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Diversity of the Arctic deep-sea benthos
Bluhm, B.A.; Ambrose Jr., W.G.; Bergmann, M.; Clough, L.M.; Gebruk, A.V.; Hasemann, C.; Iken, K.B.; Klages, M.; Macdonald, I.R.; Renaud, P.E.; Schewe, I.; Soltwedel, T.; Wlodarska-Kowalczuk, M. (2011). Diversity of the Arctic deep-sea benthos. Mar. Biodiv. Spec. Issue 41(1): 87-107
In: Marine Biodiversity. Springer: Heidelberg; Berlin. ISSN 1867-1616; e-ISSN 1867-1624, more
Peer reviewed article  

Available in  Authors 

    Deep sea
    Population characteristics > Biomass
    Polychaeta [WoRMS]

Authors  Top 
  • Bluhm, B.A.
  • Ambrose Jr., W.G.
  • Bergmann, M.
  • Clough, L.M.
  • Gebruk, A.V.
  • Hasemann, C.
  • Iken, K.B.
  • Klages, M.
  • Macdonald, I.R.
  • Renaud, P.E., more
  • Schewe, I.
  • Soltwedel, T., more
  • Wlodarska-Kowalczuk, M., editor, more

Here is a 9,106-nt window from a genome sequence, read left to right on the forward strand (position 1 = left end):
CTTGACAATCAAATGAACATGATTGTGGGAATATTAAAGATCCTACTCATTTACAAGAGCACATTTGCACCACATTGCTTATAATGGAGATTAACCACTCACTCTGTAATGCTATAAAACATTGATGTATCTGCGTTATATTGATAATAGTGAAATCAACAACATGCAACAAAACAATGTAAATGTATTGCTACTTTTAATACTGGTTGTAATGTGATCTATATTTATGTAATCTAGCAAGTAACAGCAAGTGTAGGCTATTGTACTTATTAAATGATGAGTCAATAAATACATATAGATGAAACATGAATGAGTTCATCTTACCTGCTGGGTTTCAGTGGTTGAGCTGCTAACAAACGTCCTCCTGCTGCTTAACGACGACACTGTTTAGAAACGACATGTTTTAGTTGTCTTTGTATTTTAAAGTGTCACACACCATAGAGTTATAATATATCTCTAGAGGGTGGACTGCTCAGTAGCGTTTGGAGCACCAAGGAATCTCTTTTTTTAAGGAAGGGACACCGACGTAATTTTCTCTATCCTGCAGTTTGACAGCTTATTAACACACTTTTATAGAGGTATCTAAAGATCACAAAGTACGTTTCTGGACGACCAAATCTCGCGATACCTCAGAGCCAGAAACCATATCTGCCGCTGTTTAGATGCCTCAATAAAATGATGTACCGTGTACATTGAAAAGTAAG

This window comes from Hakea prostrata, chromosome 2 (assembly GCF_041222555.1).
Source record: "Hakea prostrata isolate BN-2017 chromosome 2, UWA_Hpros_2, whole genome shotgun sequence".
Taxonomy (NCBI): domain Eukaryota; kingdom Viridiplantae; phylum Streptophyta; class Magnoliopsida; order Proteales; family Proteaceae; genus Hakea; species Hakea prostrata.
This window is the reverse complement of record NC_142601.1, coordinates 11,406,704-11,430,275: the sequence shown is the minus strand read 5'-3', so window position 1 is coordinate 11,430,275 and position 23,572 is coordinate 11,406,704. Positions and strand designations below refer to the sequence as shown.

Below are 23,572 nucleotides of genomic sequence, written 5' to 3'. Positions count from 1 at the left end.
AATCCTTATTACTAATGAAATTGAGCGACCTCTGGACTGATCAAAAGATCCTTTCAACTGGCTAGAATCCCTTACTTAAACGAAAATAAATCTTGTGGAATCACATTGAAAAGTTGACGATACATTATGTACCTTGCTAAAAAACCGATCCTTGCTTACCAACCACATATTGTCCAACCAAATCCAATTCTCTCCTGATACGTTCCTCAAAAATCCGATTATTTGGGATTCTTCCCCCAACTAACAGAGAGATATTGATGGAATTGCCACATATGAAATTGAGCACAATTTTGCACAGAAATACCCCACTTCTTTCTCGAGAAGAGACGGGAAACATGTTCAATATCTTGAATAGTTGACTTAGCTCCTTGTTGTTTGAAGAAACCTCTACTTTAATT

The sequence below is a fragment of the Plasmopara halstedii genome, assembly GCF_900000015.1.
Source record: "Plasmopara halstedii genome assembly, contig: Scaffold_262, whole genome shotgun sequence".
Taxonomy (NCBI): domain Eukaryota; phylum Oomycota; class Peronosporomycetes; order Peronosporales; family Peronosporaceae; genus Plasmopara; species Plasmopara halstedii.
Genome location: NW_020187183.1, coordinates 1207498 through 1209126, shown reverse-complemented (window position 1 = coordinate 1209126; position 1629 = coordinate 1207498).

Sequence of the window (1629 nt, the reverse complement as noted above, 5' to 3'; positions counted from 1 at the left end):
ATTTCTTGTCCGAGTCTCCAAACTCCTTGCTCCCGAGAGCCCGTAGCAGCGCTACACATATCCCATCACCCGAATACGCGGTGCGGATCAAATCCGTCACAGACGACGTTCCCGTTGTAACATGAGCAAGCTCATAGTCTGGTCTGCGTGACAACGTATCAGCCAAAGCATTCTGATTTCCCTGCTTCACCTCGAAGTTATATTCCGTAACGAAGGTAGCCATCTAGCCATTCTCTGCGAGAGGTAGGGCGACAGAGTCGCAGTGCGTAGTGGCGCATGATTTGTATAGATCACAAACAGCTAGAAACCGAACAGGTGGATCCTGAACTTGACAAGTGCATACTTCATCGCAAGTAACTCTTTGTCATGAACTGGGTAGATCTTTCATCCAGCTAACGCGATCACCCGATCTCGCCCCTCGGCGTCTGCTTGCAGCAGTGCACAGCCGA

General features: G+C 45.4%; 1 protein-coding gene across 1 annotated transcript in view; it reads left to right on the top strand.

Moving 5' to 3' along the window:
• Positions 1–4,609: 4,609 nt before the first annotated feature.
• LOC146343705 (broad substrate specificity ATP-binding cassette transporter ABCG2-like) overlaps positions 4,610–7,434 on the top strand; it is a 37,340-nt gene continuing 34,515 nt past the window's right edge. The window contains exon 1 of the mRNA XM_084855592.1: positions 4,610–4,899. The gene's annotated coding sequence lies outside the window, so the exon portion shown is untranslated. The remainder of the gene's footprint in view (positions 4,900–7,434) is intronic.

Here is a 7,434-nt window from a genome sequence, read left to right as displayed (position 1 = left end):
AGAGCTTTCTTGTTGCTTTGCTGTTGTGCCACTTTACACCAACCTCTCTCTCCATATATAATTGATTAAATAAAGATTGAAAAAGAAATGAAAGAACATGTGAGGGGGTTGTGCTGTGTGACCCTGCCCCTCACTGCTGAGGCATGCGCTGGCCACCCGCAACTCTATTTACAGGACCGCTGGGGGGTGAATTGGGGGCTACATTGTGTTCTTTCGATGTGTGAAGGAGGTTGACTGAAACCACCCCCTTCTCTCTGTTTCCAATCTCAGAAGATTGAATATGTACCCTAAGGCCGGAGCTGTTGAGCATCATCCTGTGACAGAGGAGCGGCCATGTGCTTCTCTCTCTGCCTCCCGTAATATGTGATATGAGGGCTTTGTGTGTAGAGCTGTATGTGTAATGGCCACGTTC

A benthic species inventory of 1,125 taxa was compiled from various sources for the central Arctic deeper than 500 m, and bounded to the Atlantic by Fram Strait. The inventory was dominated by arthropods (366 taxa), foraminiferans (197), annelids (194), and nematodes (140). An additional 115 taxa were added from the Greenland–Iceland–Norwegian Seas (GIN). Approximately half of all taxa were recorded from only 1 or 2 locations. A large overlap in taxa with Arctic shelf species supports previous findings that part of the deep-sea fauna originates from shelf species. Macrofaunal abundance, meiofaunal abundance and macrofaunal biomass decreased significantly with water depth. Robust diversity indices could only be calculated for the polychaetes, for which S, ES(20), H’ and Delta+ decreased significantly with water depth, and all but ES(20) decreased slightly with latitude. Species evenness increased with depth and latitude. No mid-depth peak in species richness was observed. Multivariate analysis of the Eurasian, Amerasian and GIN Seas polychaete occurrences revealed a strong Atlantic influence, the absence of modern Pacific fauna, and the lack of a barrier effect by mid-Arctic ridges. Regional differences appear to be moderate on the species level and minor on the family level, although the analysis was confounded by a lack of methodological standardization and inconsistent taxonomic resolution. Future efforts should use more consistent methods to observe temporal trends and help fill the largest sampling gaps (i.e. eastern Canada Basin, depths >3,000 m, megafauna) to address how climate warming, and the shrinking of the perennial ice cover will alter deep-sea communities.

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